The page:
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Rediscovering Lost Values 2018- On the Road with 8 Scribemasters



Last months, eight Brooklyn-based students, ages 12-17, and their 10 guardians visited three states in three days for a journey through the hidden chapters of American history omitted from classrooms, textbooks and core curriculums.

They toured the battlegrounds of the Civil Rights movement; spoke to people who participated in the struggle; toured institutions where  images, texts, art and relics are on display;  and even walked in the footpath of The Rev. Martin Luther King Jr.

The experience enlightened them in a way that has changed their lives, their thoughts, aspirations and even habits. They vowed to share their discoveries with friends, other family members and their schools, through the various media forms.

Daily open discussions and debriefings, organized by community activist couple Rev. Taharka W. Robinson, founder of “The Rediscovering Lost Values Tour” — now in its 11th year —  and his wife and “Values” partner Bianca Robinson offered daily opportunities for the students to express their feelings and share their thoughts on their experiences — within the context of today’s world.  There was a collegial air about the journey, but it was more than a field trip.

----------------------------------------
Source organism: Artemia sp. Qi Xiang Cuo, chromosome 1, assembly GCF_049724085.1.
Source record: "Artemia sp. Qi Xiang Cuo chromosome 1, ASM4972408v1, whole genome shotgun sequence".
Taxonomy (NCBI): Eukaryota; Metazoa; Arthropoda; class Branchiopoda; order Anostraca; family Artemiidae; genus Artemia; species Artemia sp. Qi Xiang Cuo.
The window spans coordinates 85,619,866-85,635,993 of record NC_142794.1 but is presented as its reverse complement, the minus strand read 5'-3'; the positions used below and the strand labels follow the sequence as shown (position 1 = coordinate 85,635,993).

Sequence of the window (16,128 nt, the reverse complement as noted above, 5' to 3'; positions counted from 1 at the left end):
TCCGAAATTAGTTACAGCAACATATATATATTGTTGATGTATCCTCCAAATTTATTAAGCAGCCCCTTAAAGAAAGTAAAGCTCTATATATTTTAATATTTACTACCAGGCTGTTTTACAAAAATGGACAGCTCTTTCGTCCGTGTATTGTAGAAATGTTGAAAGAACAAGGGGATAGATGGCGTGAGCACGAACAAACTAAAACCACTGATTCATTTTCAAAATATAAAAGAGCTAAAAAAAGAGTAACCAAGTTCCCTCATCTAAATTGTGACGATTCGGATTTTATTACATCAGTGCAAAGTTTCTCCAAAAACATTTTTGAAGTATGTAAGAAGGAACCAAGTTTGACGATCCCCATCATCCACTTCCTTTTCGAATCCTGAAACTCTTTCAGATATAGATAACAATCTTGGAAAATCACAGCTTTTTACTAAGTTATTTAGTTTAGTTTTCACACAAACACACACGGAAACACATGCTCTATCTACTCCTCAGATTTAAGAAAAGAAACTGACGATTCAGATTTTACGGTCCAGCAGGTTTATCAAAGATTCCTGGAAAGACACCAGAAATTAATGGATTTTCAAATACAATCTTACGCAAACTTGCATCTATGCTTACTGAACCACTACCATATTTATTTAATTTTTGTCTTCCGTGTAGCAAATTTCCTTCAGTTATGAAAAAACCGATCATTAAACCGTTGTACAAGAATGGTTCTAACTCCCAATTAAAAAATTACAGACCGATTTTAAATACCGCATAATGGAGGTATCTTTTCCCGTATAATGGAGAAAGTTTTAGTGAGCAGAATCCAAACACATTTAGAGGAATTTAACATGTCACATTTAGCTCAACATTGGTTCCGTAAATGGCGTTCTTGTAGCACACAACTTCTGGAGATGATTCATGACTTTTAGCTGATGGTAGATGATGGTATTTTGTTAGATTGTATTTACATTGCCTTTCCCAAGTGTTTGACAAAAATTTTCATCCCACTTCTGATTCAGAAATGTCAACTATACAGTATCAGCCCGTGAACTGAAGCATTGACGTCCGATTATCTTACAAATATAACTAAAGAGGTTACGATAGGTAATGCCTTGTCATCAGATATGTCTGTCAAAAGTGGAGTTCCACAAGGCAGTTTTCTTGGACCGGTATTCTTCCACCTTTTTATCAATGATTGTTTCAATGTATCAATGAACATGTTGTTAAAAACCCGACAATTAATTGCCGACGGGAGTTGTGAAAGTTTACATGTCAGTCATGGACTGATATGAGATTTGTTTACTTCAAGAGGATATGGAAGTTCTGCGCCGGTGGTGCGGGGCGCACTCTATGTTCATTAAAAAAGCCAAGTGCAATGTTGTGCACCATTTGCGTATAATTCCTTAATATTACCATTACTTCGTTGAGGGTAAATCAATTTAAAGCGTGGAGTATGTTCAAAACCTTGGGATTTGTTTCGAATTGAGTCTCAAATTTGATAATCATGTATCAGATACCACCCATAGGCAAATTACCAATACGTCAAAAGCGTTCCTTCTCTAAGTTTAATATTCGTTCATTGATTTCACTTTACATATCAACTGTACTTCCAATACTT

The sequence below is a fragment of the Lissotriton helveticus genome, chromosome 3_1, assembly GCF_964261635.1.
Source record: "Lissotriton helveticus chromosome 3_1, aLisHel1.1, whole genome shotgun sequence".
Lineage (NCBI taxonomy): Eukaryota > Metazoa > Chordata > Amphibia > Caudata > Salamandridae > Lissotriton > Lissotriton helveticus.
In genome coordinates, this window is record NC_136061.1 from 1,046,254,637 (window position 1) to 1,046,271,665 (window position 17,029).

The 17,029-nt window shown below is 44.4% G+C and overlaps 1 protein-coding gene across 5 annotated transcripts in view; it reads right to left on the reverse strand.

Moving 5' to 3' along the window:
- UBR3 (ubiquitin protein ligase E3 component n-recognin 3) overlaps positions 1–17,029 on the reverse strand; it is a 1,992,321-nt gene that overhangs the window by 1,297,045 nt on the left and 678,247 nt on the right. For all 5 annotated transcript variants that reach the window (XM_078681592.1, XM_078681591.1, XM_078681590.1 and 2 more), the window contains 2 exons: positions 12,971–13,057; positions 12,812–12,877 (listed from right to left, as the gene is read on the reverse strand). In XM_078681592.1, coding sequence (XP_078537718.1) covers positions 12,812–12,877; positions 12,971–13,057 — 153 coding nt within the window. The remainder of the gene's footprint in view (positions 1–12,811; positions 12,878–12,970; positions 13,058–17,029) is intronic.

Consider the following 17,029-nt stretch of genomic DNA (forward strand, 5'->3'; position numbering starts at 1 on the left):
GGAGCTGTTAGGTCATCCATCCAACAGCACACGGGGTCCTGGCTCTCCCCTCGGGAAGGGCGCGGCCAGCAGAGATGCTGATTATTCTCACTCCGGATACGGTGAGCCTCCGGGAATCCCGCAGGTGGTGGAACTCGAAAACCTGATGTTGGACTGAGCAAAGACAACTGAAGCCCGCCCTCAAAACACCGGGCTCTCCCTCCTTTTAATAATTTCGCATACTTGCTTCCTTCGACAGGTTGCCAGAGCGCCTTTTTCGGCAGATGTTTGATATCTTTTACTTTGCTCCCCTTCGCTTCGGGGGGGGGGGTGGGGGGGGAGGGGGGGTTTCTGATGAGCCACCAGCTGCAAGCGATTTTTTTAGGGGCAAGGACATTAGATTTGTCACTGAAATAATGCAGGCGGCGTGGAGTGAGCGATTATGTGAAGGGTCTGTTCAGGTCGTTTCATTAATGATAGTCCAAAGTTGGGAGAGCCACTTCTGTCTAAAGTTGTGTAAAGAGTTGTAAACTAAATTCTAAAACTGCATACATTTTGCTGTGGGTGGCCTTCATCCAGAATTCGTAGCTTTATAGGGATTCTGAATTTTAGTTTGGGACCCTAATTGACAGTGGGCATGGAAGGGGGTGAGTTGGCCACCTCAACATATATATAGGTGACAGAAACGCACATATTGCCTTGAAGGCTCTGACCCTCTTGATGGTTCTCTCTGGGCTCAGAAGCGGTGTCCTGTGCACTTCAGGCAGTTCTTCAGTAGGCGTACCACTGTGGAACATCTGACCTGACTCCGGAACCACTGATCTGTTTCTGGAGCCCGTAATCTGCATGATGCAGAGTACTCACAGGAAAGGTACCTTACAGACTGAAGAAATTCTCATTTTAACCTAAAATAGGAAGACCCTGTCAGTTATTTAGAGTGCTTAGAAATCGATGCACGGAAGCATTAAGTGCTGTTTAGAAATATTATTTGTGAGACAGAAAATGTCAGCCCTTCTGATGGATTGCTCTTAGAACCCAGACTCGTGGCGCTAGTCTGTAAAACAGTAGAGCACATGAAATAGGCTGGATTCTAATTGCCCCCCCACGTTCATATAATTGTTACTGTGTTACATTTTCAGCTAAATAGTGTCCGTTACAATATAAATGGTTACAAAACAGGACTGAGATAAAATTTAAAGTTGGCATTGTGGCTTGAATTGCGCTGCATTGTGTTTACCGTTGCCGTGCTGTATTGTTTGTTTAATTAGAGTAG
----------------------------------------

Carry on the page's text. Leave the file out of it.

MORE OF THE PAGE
He and his team which included Bruce Paul Green, head of the Brooklyn Anti-Violence Coalition,  lectured at the foot of the Selma Bridge; offered reminders of each day’s place in history, like the May 17th (1954) anniversary of the Brown vs Topeka Board of Education; and permitted their charges to query “visiting professors” —  real people in various positions, from Miss Kim, a hotel culinary chief to the communications chief of the Equal Justice Institute,  and “Rediscovery’s” accompanying dean, the Hon. Annette Robinson. who framed the stories, and provided the “value” of prayer and song.


Our Time Press deputized the students as jr. journalists with Bianco Robinson as their editor.  The series begins today with scribemasters Shelby Hudson and India Cordero’s commentaries. – Bernice Green

Birmingham Civil Rights Museum

Once we entered the Birmingham Civil Rights Museum, we were directed to a room to watch a film before we went on the self-guided tour. The film depicted the horrific treatment Black people endured during Jim Crow between the 1920’s and 1950’s.  After the film was over, we entered an exhibit and the very first showcase was two water fountains. One fountain was labeled “colored people” and the other was labeled “whites only.” The fountain which was labeled colored people looked old and was covered with rust and the whites only water fountain was clean, more urbane and aesthetically pleasing.

Another showcase that stood out to me was a 1953 illustration of a classroom for Black students and a classroom for white students. The classroom for white students was clean, had a new chalkboard which was green, new desks and had bright lights.  The classroom for Black students had an old black chalkboard, dull lights, old desks and looked dark and dirty.